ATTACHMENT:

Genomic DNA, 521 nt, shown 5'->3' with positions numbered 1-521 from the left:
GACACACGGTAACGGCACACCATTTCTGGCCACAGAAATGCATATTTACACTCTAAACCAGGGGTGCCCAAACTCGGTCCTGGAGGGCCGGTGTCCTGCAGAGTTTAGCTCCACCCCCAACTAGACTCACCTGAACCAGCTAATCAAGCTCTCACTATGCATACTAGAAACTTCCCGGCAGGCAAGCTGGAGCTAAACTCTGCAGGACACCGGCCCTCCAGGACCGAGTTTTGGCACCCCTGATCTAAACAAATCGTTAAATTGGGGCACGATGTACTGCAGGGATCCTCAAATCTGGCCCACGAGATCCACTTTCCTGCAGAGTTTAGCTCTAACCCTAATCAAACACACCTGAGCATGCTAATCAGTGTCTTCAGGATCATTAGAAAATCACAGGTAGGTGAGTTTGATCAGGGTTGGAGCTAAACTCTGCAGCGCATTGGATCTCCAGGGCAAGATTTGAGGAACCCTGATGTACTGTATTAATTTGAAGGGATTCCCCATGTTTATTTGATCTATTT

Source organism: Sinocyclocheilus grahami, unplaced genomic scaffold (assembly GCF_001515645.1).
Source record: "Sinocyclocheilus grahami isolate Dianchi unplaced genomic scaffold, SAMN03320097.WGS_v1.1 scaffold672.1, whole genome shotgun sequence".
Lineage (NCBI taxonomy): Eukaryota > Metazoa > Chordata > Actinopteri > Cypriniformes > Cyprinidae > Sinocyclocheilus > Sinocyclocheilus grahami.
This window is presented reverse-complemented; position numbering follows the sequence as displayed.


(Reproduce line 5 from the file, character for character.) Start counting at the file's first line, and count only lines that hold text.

Lineage (NCBI taxonomy): Eukaryota > Metazoa > Chordata > Actinopteri > Cypriniformes > Cyprinidae > Sinocyclocheilus > Sinocyclocheilus grahami.